II. The opinion contrasts two fundamental values: solidarity and respect for individual freedom.

13) these two values do not have to be opposed nor hierarchical but must be sought simultaneously;

14) Vaccines are not solidary since they do not prevent transmission;

15) the meaning of the term solidarity is deviated here because it is a question of making people who are reluctant to be administered these « vaccines » take potentially serious or even vital risks, but the forced sacrifice is not part of the field of solidarity;

16) the argument of the lack of solidarity could be returned to those who put pressure on the non-vaccinated and do not show any solidarity towards young people (sometimes their own children or grandchildren) likely to be endangered by possible serious side effects of the « vaccines »;

17) real solidarity would be based on the construction of solid health structures (hospitals, caregivers, primary care, prevention) and this is a political issue (see below).

In the same vein, the opinion stresses that, in general, individual freedom can be limited to preserve the public interest. In this case, he makes « the immunity acquired within the population » (one imagines that he is referring to vaccine immunity) « a kind of common good ». Gold:

18) The public interest and the common good also lie in the natural immunity of the young and of those not at risk, which can contribute to a certain collective immunity;

19) on the other hand, in preserving the health of children and people not at risk by not forcing them to administer experimental products;

20) and finally in the preservation of fundamental rights, including the right to informed consent and the right to bodily integrity;

21) on the ideological level, the opinion clearly gives precedence to the notions of solidarity and the common good as redefined by the decision-making bodies over consent and bodily integrity, which evokes more the language of a Chinese-style regime than that of a liberal democracy.

In the same vein, the opinion sets out the idea that solidarity takes precedence over individual freedom with a view to reducing the risks associated with severe forms of the disease and their social costs, the stress on carers, fragile people and the circulation of the virus which creates variants. Gold:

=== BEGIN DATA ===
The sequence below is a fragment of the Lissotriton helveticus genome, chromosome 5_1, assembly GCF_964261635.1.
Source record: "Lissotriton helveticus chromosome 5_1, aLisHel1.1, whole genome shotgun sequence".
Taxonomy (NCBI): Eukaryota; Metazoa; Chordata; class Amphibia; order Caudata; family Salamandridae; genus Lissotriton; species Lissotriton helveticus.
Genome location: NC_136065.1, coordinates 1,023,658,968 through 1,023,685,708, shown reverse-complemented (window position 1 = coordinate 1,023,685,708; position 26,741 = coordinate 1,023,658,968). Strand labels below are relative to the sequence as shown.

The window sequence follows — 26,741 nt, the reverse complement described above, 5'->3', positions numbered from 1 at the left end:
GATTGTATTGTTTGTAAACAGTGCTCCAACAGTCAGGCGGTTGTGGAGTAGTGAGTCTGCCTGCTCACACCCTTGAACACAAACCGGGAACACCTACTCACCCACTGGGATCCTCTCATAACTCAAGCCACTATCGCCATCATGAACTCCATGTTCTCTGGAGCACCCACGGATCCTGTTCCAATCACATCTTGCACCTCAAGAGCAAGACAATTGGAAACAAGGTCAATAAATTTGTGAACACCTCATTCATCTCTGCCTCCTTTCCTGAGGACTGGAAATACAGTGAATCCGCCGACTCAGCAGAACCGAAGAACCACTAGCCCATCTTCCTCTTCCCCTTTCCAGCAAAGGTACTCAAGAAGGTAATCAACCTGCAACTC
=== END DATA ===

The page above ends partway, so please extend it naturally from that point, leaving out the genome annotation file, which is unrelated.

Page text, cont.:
22) If vaccines work and really prevent severe forms, this is the case whether or not there are non-vaccinated people;

23) non-vaccinated people assume their choices and the choice of their medication and accept the risk of severe forms;

24) the social costs linked to the serious forms of covid of the non-vaccinated are not higher than the social costs linked to the pathologies caused by cigarettes, drugs, junk food, obesity, risk behaviors, etc. (yet no constraint of behavior or treatment is imposed on these patients), nor to the social costs generated by the so-called « sanitary » measures (confinements, isolation, closure of certain economic sectors, disruption of the educational and sports sectors, etc.);

25) non-vaccinated people contribute like others;

26) Fragile people must be protected (prevention, early care), but also protect themselves (we are responsible for ourselves before being responsible for others);

27) finally, the circulation of the virus creates variants, but, as we have pointed out above, mass vaccination during a pandemic, according to some scientists, could also exert selection pressure on the variants.

III. The opinion expresses the idea of a « general vaccination obligation, a factor of equality ».

28) this is a real nonsense from a medical point of view: in terms of health, whether it is a matter of treatment or even vaccination, each individual must be considered on a case-by-case basis. The opinion mixes here two levels of discourse: an ideological discourse and a medical discourse.

IV. With regard to acquired (vaccine) immunity in the population, the opinion states: « the circulation of the infectious agent is so impeded that the probability of a susceptible individual being contaminated is very low ».

29) In view of the outbreaks of infection, including in the countries that have vaccinated the most, it is difficult to argue that the circulation of the virus has been impeded by vaccination.

V. In the Committee’s view, the use of a population-based vaccination strategy is scientifically established.

30) the use of generalized anti-covid vaccination with the currently proposed vaccines during a pandemic is a strategy that is far from being unanimously approved scientifically.